A Finding Aid to the John Frederick Peto and Peto Family Papers,
circa 1850-1983, in the Archives of American Art, by Erin Corley
Funding for the processing and digitization of this collection was provided by the Terra Foundation for American Art.
Table of Contents:
- Biographical Information
- Overview of the Collection
- How to Use the Collection
- Detailed Description and Container Inventory
John Frederick Peto (1854-1907) was born in Philadelphia, Pennsylvania, to Thomas Hope Peto and Catherine Peto. He was raised by his mother's family, the Hamms, and lived with them until his marriage. Little is known about his early life; he was listed as a painter in the Philadelphia City Directory in 1876 and was enrolled in the Pennsylvania Academy of the Fine Arts in 1878. During this time he also became friends with fellow artist William Harnett and was greatly influenced by Harnett's trompe l'oeil still life paintings. During the 1880s Peto maintained a studio and exhibited several works at the Pennsylvania Academy of the Fine Arts annual exhibition. Like Harnett, he painted trompe l'oeil still life paintings, most notably, rack-looking structures or shelves that depicted a variety of items, many of them autobiographical. Peto also lived briefly in Cincinnati, Ohio, where he met Christine Pearl Smith, and they were married in 1889. He received very little recognition for his paintings in Philadelphia, and in 1889 he and his wife moved to Island Heights, New Jersey so that he could make money playing the cornet at religious revivals held there. In 1893 they had a daughter Helen. Though he lost interest in the professional art world and fell into obscurity, Peto continued painting and sold many works to the local drug store and business people, until his death in 1907.
Recognition of Peto's contribution to the trompe l'oeil genre didn't occur until over forty years after his death. During research on the paintings of William Harnett, art critic Alfred Frankenstein discovered that numerous paintings thought to be painted by Harnett had forged signatures and were actually painted by Peto. Frankenstein published an article in the Art Bulletin in 1949 about his discoveries that renewed interest in the work of Peto and the trompe l'oeil genre.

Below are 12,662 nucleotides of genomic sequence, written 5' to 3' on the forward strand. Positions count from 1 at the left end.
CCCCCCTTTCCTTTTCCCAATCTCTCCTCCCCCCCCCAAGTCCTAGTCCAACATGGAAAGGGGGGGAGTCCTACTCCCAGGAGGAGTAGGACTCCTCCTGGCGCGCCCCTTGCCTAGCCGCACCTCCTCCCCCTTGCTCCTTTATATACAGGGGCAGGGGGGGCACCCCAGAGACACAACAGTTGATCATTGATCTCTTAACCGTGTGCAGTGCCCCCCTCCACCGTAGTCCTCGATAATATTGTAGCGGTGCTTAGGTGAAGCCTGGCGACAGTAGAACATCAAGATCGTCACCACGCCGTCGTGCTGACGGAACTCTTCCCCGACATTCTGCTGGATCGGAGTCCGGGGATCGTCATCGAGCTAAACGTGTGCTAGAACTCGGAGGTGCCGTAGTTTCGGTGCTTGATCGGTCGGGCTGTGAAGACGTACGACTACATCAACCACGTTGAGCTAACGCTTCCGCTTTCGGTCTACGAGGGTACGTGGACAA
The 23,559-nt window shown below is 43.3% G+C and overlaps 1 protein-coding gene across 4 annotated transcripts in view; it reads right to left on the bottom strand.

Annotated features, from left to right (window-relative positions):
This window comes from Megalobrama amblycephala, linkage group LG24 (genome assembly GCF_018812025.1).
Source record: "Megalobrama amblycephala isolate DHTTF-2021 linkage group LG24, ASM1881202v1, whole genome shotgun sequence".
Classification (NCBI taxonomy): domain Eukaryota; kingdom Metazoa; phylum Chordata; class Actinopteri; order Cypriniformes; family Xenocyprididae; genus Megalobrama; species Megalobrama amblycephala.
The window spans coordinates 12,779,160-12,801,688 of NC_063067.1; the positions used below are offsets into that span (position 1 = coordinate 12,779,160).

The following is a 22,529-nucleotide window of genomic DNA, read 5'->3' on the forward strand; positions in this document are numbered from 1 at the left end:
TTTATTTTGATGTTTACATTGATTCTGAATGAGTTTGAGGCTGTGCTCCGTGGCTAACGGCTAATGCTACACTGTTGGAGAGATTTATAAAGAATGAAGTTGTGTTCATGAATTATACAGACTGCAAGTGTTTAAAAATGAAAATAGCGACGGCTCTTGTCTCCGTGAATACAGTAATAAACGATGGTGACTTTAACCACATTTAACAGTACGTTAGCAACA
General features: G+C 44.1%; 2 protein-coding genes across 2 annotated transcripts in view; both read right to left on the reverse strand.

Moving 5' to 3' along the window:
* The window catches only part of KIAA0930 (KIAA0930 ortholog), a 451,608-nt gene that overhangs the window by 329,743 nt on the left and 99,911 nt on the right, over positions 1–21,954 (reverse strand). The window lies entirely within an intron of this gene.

Overview of the Collection
Scope and Contents
The papers of still life artist John Frederick Peto and his family date from circa 1850 to 1983 and measure 2.1 linear feet. Within the papers are scattered biographical materials, including his marriage certificate, a memorial poem written by Samuel Callan, Helen Peto Smiley's notes about her father's artwork, and other brief writings about Peto and trompe-l'oeil painting. Correspondence includes a few letters to and from Peto, his daughter Helen Peto Smiley's correspondence with galleries, scholars, such as art critic Alfred Frankenstein, and others concerning Peto's artwork, and miscellaneous correspondence. Printed material consists of news clippings about Peto, his family, and fellow artist William Harnett, exhibition catalogs, reproductions of artwork, and other items. Photographs and glass plate negatives depict Peto in his studio, with family, and with Harnett, as well as his family, his home and studio in Island Heights, New Jersey, and his artwork. Also found is one small fragment of an oil sketch, unsigned and undated.
Much of the collection, including Helen Peto's notes and correspondence, the printed material, and photographs of artwork document the mid-twentieth century renewed interest in Peto's artwork.
Arrangement and Series Description
The collection is arranged into 5 series:
- Series 1: Biographical Material, circa 1870s-1983 (Box 1, OV 5; 9 folders)
- Series 2: Correspondence, 1862-1983 (Box 1; 4 folders)
- Series 3: Printed Material, 1880-1983 (Box 1, OV 5; 11 folders)
- Series 4: Photographs, circa 1850-1980 (Box 2-7, OV 5; 1.3 linear feet)
- Series 5: Artwork, circa late 1800s (Box 4; 1 folder)
Subjects and Names
This collection is indexed in the online catalog of the Archives of American Art under the following index terms:
- Frankenstein, Alfred Victor, 1906-
- Harnett, William Michael, 1848-1892
- Peto, John Frederick, 1854-1907